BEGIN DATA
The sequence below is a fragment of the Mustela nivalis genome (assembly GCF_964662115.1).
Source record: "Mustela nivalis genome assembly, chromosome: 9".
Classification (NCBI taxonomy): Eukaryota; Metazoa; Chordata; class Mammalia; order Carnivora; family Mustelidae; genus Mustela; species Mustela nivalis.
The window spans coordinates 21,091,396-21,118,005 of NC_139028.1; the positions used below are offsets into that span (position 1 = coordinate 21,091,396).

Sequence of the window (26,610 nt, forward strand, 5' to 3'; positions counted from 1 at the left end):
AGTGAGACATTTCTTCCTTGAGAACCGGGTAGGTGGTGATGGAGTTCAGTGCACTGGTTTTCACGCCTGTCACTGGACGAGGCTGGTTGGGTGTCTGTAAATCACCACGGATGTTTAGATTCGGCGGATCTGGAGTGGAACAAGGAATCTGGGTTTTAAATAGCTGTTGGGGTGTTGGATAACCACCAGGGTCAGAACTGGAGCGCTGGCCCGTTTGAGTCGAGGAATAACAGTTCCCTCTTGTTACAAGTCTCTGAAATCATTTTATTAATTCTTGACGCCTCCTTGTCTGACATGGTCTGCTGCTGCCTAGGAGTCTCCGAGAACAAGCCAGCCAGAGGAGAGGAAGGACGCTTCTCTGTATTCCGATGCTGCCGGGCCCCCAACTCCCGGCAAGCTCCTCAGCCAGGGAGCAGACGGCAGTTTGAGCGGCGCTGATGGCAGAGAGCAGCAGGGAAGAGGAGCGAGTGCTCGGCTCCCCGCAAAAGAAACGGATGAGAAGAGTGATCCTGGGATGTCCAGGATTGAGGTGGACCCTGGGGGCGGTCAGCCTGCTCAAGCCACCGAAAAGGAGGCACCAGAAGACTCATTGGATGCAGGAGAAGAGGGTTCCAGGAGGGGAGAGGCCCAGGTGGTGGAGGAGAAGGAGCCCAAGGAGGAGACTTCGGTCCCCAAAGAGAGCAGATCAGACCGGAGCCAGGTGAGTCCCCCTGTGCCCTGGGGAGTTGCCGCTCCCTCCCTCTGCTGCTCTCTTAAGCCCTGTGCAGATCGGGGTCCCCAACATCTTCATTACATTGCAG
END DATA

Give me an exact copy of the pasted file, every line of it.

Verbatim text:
The sequence below is a fragment of the Mustela nivalis genome (assembly GCF_964662115.1).
Source record: "Mustela nivalis genome assembly, chromosome: 9".
Classification (NCBI taxonomy): Eukaryota; Metazoa; Chordata; class Mammalia; order Carnivora; family Mustelidae; genus Mustela; species Mustela nivalis.
The window spans coordinates 21,091,396-21,118,005 of NC_139028.1; the positions used below are offsets into that span (position 1 = coordinate 21,091,396).

Sequence of the window (26,610 nt, forward strand, 5' to 3'; positions counted from 1 at the left end):
AGTGAGACATTTCTTCCTTGAGAACCGGGTAGGTGGTGATGGAGTTCAGTGCACTGGTTTTCACGCCTGTCACTGGACGAGGCTGGTTGGGTGTCTGTAAATCACCACGGATGTTTAGATTCGGCGGATCTGGAGTGGAACAAGGAATCTGGGTTTTAAATAGCTGTTGGGGTGTTGGATAACCACCAGGGTCAGAACTGGAGCGCTGGCCCGTTTGAGTCGAGGAATAACAGTTCCCTCTTGTTACAAGTCTCTGAAATCATTTTATTAATTCTTGACGCCTCCTTGTCTGACATGGTCTGCTGCTGCCTAGGAGTCTCCGAGAACAAGCCAGCCAGAGGAGAGGAAGGACGCTTCTCTGTATTCCGATGCTGCCGGGCCCCCAACTCCCGGCAAGCTCCTCAGCCAGGGAGCAGACGGCAGTTTGAGCGGCGCTGATGGCAGAGAGCAGCAGGGAAGAGGAGCGAGTGCTCGGCTCCCCGCAAAAGAAACGGATGAGAAGAGTGATCCTGGGATGTCCAGGATTGAGGTGGACCCTGGGGGCGGTCAGCCTGCTCAAGCCACCGAAAAGGAGGCACCAGAAGACTCATTGGATGCAGGAGAAGAGGGTTCCAGGAGGGGAGAGGCCCAGGTGGTGGAGGAGAAGGAGCCCAAGGAGGAGACTTCGGTCCCCAAAGAGAGCAGATCAGACCGGAGCCAGGTGAGTCCCCCTGTGCCCTGGGGAGTTGCCGCTCCCTCCCTCTGCTGCTCTCTTAAGCCCTGTGCAGATCGGGGTCCCCAACATCTTCATTACATTGCAG